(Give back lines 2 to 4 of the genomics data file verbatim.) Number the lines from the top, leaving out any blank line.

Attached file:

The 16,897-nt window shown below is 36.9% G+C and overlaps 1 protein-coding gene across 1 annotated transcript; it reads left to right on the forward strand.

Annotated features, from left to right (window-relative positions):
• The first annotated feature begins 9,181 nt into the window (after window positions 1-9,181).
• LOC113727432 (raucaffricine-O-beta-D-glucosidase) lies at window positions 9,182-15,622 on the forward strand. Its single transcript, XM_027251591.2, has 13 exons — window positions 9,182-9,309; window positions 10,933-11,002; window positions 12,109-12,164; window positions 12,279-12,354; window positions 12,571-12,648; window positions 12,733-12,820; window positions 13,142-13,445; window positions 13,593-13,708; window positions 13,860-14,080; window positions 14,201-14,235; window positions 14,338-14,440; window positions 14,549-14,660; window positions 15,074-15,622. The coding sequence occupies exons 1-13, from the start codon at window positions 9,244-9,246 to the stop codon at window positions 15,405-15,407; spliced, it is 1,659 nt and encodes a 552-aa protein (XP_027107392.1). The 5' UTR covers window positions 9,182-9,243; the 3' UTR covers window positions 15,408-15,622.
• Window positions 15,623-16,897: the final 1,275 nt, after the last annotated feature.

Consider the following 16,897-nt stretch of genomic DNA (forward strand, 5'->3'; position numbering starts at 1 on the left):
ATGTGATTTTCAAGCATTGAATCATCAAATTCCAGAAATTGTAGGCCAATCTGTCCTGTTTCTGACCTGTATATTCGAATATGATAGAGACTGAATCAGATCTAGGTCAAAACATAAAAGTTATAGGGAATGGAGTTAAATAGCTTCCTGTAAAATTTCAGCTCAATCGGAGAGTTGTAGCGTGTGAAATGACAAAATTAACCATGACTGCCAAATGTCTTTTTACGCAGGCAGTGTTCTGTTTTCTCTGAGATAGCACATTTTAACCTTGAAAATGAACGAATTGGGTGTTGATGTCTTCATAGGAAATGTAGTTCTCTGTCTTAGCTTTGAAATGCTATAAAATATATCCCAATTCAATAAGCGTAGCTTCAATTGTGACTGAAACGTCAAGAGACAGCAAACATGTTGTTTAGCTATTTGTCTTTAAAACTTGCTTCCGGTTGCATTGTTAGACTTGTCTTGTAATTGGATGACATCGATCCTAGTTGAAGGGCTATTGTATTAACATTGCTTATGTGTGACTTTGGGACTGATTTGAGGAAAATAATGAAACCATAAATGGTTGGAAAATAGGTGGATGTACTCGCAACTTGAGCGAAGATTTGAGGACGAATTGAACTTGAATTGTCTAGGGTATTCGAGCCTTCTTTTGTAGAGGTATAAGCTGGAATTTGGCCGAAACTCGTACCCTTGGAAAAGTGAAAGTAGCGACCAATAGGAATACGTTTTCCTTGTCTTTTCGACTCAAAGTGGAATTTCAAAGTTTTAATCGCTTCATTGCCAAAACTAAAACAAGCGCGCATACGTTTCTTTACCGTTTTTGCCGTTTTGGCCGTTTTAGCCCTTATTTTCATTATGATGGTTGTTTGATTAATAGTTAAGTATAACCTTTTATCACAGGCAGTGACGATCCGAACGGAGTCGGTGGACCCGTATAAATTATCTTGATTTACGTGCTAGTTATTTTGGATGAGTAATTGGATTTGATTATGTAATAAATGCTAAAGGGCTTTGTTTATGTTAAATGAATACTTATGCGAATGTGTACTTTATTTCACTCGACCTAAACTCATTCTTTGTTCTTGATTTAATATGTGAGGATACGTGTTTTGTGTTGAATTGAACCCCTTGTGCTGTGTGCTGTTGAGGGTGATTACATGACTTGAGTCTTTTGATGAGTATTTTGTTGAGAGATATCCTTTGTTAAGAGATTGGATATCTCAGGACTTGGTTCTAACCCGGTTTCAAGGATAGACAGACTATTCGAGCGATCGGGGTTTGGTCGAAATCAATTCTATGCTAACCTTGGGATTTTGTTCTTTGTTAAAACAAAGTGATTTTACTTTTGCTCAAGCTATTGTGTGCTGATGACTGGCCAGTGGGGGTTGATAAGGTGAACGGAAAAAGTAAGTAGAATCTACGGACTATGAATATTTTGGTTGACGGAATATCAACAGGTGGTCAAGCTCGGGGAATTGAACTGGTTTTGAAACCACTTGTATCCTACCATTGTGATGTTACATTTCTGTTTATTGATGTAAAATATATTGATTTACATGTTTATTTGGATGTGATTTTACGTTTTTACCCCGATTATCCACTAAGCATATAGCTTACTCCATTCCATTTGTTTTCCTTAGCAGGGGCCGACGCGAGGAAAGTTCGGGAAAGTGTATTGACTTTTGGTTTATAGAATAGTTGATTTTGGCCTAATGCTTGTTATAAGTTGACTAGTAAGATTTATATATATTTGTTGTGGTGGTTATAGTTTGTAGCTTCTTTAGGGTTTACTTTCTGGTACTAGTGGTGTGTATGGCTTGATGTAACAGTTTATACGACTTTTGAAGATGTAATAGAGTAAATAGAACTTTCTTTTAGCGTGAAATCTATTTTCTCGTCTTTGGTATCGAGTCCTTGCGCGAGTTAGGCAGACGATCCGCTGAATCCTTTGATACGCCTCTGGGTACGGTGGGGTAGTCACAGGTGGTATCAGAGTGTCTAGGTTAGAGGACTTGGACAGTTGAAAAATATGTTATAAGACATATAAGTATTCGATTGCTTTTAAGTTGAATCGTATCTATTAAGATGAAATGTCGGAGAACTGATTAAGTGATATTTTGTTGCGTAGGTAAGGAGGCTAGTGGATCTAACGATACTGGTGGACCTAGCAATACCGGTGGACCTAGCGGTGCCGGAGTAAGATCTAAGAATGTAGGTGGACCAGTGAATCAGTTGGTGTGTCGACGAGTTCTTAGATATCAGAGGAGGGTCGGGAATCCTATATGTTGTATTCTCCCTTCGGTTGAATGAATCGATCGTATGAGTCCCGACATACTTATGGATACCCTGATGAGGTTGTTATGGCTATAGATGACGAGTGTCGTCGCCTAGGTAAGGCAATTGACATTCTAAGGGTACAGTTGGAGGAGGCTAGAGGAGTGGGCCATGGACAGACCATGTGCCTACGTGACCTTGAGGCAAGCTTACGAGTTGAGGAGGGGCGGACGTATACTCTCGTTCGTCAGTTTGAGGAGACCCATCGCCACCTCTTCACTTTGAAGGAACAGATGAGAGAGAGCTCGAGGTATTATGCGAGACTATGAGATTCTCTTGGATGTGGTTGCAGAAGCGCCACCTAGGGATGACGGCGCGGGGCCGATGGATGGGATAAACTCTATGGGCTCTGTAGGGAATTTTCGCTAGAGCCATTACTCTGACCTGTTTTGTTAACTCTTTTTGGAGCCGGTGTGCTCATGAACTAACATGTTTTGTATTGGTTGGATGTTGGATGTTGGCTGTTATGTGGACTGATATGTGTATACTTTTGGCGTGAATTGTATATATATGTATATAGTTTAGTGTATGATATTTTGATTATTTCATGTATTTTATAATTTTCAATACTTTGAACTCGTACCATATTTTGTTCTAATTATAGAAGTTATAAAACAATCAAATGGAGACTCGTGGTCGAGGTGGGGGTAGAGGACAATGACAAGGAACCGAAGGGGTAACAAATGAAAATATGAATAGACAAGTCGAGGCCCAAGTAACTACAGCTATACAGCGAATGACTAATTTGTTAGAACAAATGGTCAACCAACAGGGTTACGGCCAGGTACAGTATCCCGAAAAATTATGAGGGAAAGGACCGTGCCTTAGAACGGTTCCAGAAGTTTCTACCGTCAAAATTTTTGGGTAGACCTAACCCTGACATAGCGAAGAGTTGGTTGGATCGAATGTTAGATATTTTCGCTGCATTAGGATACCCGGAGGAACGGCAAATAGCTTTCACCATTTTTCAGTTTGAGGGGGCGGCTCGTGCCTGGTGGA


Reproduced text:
Annotated features, from left to right (window-relative positions):
• The first annotated feature begins 9,181 nt into the window (after window positions 1-9,181).
• LOC113727432 (raucaffricine-O-beta-D-glucosidase) lies at window positions 9,182-15,622 on the forward strand. Its single transcript, XM_027251591.2, has 13 exons — window positions 9,182-9,309; window positions 10,933-11,002; window positions 12,109-12,164; window positions 12,279-12,354; window positions 12,571-12,648; window positions 12,733-12,820; window positions 13,142-13,445; window positions 13,593-13,708; window positions 13,860-14,080; window positions 14,201-14,235; window positions 14,338-14,440; window positions 14,549-14,660; window positions 15,074-15,622. The coding sequence occupies exons 1-13, from the start codon at window positions 9,244-9,246 to the stop codon at window positions 15,405-15,407; spliced, it is 1,659 nt and encodes a 552-aa protein (XP_027107392.1). The 5' UTR covers window positions 9,182-9,243; the 3' UTR covers window positions 15,408-15,622.